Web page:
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What Are the Benefits of Biofeedback for ADD?

By Angela Farrer
Updated May 17, 2024
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Benefits of biofeedback for attention deficit disorder (ADD) include lower levels of restlessness, improved concentration, and better control of impulsive behaviors. Biofeedback is a concentrated technique of gaining mental control over various physical processes such as breathing rates, heartbeat, and even brain wave patterns. People who try biofeedback for ADD often do so as an alternative to taking medications for this condition. They may find the uses of biofeedback a better choice due to the side effects of such medicines. The process of biofeedback therapy frequently involves the use of a medical device that measures brain wave patterns so that patients can see which of the patterns need to be altered through various self-healing exercises.

Mental health professionals who treat ADD often note that sufferers' brain wave patterns are closer to those of sleep rather than alert wakefulness. One of the first steps of using biofeedback for ADD is an assessment of precisely how much these patterns differ from those of people without ADD. A biofeedback therapist often uses a device that measures brain waves through electrodes attached to a patient's head. The typical session entails the patient learning specific breathing and concentration exercises to bring erratic brain waves closer to a baseline pattern. This type of exercise can help relieve the feelings of mental restlessness that make paying sustained attention difficult for ADD sufferers.

Biofeedback for ADD can also make focused concentration easier as long as patients are consistent with their regular practice of assigned mental exercises. Much of the work for biofeedback is done at home, as well as in the therapist's office or clinic. A therapist will usually assign an ADD patient tasks to perform in between sessions, which can include meditation, visualization of certain images, or breathing exercises. The positive results of these exercises can help patients gain better control over their brain waves when they are connected to the biofeedback device.

ADD sufferers who learn uses of biofeedback often feel fewer urges to switch tasks impulsively or make snap decisions without completely considering the possible outcomes. These behaviors are relatively common traits of ADD, and they can be frequent sources of mental stress. Biofeedback for ADD can teach ADD patients how to recognize subtle physiological changes that they may not have been able to perceive before learning this kind of therapeutic technique. Recognizing these changes is often the most important step in using biofeedback for ADD to reverse these kinds of unproductive impulses.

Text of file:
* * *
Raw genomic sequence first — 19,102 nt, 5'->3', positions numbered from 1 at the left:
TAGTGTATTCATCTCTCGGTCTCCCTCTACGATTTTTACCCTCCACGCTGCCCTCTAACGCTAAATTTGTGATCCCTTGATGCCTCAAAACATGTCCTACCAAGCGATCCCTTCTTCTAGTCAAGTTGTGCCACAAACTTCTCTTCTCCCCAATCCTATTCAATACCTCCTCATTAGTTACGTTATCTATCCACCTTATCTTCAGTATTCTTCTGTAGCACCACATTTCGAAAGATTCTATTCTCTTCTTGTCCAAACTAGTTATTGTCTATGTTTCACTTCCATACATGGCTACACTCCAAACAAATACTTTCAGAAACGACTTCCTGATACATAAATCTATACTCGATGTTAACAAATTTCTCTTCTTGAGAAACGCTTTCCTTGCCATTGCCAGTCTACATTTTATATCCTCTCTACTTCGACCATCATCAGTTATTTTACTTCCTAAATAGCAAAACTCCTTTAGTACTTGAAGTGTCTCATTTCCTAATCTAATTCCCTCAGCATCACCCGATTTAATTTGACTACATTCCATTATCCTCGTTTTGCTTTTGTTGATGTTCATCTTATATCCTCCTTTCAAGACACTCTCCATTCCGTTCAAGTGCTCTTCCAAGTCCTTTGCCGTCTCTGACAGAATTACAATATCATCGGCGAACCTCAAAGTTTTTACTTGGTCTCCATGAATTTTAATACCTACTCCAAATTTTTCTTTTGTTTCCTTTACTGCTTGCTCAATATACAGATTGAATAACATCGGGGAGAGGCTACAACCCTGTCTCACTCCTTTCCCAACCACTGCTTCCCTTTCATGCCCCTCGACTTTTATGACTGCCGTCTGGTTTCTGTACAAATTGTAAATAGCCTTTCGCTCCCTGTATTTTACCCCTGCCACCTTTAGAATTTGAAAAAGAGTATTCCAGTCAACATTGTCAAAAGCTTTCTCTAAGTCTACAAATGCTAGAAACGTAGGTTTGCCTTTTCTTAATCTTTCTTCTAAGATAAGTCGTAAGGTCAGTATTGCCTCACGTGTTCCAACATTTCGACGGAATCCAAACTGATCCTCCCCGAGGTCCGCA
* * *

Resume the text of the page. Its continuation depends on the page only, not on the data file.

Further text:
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Discussion Comments
By ZipLine — On May 31, 2014

Biofeedback works for ADD. But it's important to work with a therapist who is patient and willing to try alternative therapies in addition.

My nephew receives biofeedback therapy and it has benefited him greatly. He is doing better in school, and he is calmer in general. He goes to his biofeedback sessions without fail every week. The therapist also assigns some relaxation techniques to do at home. In addition, my nephew is being taught learning techniques so that he can do better in school.

His therapist says that ADD is a stress disorder and biofeedback works because it reduces stress.

By stoneMason — On May 30, 2014

@bluedolphin-- I think it would be best to ask these questions to an experienced biofeedback therapist.

I'm not an expert but I know two people who have used biofeedback for ADD in their children. Biofeedback worked very well for one child but it did not do much for the other one. So I don't think that biofeedback for ADD is equally effective for everyone. And I also think that it might still be necessary to support the therapy with medications. I guess it depends on the individual, the severity of the ADD and other factors.

By bluedolphin — On May 30, 2014

My son has ADD and he experiences many side effects from the medications. I want him to try biofeedback but is this therapy as effective as medication? Can we replace medication with biofeedback?

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